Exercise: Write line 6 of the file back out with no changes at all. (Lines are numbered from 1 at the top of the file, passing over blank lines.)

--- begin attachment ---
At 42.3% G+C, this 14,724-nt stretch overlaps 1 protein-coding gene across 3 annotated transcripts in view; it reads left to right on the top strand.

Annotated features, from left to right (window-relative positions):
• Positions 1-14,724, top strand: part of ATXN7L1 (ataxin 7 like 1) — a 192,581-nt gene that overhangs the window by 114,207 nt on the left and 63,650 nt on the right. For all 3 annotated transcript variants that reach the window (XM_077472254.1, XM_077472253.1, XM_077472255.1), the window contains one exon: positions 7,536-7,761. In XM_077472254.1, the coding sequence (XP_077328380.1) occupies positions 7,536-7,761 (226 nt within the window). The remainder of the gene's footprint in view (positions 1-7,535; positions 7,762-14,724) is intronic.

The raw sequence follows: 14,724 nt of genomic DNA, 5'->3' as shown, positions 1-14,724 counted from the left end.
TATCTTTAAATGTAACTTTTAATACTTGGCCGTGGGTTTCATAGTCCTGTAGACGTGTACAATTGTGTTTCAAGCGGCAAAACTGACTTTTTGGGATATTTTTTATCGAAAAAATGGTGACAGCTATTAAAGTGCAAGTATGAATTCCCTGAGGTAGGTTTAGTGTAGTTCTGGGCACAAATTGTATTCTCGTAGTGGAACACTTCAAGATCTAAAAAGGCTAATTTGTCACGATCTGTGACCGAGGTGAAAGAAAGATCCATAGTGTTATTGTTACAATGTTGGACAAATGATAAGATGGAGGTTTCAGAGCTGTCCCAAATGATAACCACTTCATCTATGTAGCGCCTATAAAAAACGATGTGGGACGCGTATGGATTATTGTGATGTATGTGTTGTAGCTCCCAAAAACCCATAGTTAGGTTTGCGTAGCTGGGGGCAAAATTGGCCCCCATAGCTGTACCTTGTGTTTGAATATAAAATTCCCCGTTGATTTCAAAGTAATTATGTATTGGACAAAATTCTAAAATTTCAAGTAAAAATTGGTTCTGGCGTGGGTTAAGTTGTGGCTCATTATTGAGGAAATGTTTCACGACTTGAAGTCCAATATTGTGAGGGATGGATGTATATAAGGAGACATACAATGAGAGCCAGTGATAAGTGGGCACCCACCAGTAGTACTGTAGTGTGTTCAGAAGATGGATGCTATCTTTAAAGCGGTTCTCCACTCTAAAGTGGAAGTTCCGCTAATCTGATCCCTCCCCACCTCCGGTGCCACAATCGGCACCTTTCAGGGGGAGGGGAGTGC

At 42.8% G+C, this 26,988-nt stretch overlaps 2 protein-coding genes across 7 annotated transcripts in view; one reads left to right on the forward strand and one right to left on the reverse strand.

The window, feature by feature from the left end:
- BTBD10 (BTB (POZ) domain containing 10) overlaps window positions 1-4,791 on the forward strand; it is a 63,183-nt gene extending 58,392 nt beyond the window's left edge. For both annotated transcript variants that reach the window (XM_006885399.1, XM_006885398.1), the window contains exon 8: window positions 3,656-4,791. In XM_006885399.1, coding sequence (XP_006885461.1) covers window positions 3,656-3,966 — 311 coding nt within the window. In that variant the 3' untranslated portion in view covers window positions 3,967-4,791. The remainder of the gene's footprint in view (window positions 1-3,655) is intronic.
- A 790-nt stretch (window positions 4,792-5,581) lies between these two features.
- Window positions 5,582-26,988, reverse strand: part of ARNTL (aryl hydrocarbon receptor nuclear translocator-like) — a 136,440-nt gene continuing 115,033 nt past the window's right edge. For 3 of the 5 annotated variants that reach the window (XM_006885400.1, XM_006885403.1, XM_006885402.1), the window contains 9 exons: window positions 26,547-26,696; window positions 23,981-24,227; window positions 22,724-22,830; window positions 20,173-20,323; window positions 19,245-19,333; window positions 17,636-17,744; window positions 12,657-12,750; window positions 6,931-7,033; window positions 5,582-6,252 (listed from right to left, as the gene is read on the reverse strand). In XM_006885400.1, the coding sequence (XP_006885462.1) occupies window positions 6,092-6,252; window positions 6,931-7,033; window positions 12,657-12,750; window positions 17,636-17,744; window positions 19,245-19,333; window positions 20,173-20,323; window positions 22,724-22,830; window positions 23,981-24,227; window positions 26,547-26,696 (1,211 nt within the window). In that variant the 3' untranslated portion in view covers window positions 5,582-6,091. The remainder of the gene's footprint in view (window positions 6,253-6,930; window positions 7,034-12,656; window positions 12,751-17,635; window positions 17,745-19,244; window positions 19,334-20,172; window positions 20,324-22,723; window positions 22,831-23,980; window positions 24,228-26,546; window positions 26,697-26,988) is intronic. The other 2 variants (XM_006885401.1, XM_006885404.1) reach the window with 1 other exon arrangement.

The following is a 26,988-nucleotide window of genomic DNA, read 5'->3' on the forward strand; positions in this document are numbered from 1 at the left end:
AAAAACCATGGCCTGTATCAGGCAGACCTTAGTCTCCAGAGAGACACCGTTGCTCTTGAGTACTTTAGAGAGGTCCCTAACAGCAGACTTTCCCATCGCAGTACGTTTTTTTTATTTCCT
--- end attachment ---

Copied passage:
At 42.8% G+C, this 26,988-nt stretch overlaps 2 protein-coding genes across 7 annotated transcripts in view; one reads left to right on the forward strand and one right to left on the reverse strand.